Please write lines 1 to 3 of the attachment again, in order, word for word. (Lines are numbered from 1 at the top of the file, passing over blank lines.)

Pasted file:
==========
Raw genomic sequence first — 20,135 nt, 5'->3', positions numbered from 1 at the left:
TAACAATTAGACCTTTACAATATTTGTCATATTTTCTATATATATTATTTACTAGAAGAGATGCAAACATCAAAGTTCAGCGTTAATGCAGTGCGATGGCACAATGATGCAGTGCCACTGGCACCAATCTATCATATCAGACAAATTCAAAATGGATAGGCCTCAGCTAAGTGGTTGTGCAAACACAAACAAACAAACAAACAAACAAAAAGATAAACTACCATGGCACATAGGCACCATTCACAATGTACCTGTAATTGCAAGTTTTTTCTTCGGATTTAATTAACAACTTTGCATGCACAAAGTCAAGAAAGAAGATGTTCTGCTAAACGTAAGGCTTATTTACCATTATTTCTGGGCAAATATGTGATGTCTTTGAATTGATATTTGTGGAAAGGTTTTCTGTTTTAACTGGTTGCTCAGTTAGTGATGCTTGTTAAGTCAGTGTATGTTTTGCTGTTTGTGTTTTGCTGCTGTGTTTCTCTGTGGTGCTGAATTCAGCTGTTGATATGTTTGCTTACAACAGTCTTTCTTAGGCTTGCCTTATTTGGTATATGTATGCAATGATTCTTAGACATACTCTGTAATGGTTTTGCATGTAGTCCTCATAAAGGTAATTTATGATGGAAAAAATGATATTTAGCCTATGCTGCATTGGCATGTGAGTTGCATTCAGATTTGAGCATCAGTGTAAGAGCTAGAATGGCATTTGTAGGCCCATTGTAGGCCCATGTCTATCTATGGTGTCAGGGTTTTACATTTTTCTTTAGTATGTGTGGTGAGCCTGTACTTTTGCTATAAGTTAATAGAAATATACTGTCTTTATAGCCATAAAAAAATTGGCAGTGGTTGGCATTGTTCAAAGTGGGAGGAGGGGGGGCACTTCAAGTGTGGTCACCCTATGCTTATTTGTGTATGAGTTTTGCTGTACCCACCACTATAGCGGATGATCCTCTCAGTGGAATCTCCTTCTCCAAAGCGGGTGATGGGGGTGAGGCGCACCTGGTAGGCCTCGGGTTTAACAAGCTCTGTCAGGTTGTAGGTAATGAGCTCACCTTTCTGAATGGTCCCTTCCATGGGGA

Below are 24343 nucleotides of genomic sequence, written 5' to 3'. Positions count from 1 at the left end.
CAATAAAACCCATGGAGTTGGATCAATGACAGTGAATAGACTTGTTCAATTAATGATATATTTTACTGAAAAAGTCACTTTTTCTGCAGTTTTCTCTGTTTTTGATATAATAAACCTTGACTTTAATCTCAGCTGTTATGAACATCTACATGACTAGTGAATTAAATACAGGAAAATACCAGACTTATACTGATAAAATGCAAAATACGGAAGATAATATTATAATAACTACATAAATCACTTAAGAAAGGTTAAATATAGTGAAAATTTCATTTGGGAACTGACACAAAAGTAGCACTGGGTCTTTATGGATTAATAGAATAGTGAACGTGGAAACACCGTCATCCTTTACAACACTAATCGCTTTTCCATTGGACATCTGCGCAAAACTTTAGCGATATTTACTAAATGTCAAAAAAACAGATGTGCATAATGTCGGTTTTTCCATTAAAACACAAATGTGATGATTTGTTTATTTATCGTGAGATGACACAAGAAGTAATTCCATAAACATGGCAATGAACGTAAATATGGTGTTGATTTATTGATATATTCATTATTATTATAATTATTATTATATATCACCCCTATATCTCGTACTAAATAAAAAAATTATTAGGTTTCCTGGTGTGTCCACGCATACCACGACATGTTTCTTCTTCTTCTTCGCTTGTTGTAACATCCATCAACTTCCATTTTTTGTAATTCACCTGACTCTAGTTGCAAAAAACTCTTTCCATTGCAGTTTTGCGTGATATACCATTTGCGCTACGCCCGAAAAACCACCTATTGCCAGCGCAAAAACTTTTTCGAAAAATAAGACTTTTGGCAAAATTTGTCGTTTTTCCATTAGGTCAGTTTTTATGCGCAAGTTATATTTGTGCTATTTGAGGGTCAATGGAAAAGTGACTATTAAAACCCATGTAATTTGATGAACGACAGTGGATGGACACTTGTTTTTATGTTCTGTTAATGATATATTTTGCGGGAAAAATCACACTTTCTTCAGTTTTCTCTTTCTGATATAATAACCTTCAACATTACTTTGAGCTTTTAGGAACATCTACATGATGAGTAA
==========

Raw genomic sequence first — 20,135 nt, 5'->3', positions numbered from 1 at the left:
TAACAATTAGACCTTTACAATATTTGTCATATTTTCTATATATATTATTTACTAGAAGAGATGCAAACATCAAAGTTCAGCGTTAATGCAGTGCGATGGCACAATGATGCAGTGCCACTGGCACCAATCTATCATATCAGACAAATTCAAAATGGATAGGCCTCAGCTAAGTGGTTGTGCAAACACAAACAAACAAACAAACAAACAAAAAGATAAACTACCATGGCACATAGGCACCATTCACAATGTACCTGTAATTGCAAGTTTTTTCTTCGGATTTAATTAACAACTTTGCATGCACAAAGTCAAGAAAGAAGATGTTCTGCTAAACGTAAGGCTTATTTACCATTATTTCTGGGCAAATATGTGATGTCTTTGAATTGATATTTGTGGAAAGGTTTTCTGTTTTAACTGGTTGCTCAGTTAGTGATGCTTGTTAAGTCAGTGTATGTTTTGCTGTTTGTGTTTTGCTGCTGTGTTTCTCTGTGGTGCTGAATTCAGCTGTTGATATGTTTGCTTACAACAGTCTTTCTTAGGCTTGCCTTATTTGGTATATGTATGCAATGATTCTTAGACATACTCTGTAATGGTTTTGCATGTAGTCCTCATAAAGGTAATTTATGATGGAAAAAATGATATTTAGCCTATGCTGCATTGGCATGTGAGTTGCATTCAGATTTGAGCATCAGTGTAAGAGCTAGAATGGCATTTGTAGGCCCATTGTAGGCCCATGTCTATCTATGGTGTCAGGGTTTTACATTTTTCTTTAGTATGTGTGGTGAGCCTGTACTTTTGCTATAAGTTAATAGAAATATACTGTCTTTATAGCCATAAAAAAATTGGCAGTGGTTGGCATTGTTCAAAGTGGGAGGAGGGGGGGCACTTCAAGTGTGGTCACCCTATGCTTATTTGTGTATGAGTTTTGCTGTACCCACCACTATAGCGGATGATCCTCTCAGTGGAATCTCCTTCTCCAAAGCGGGTGATGGGGGTGAGGCGCACCTGGTAGGCCTCGGGTTTAACAAGCTCTGTCAGGTTGTAGGTAATGAGCTCACCTTTCTGAATGGTCCCTTCCATGGGGA

Below are 24343 nucleotides of genomic sequence, written 5' to 3'. Positions count from 1 at the left end.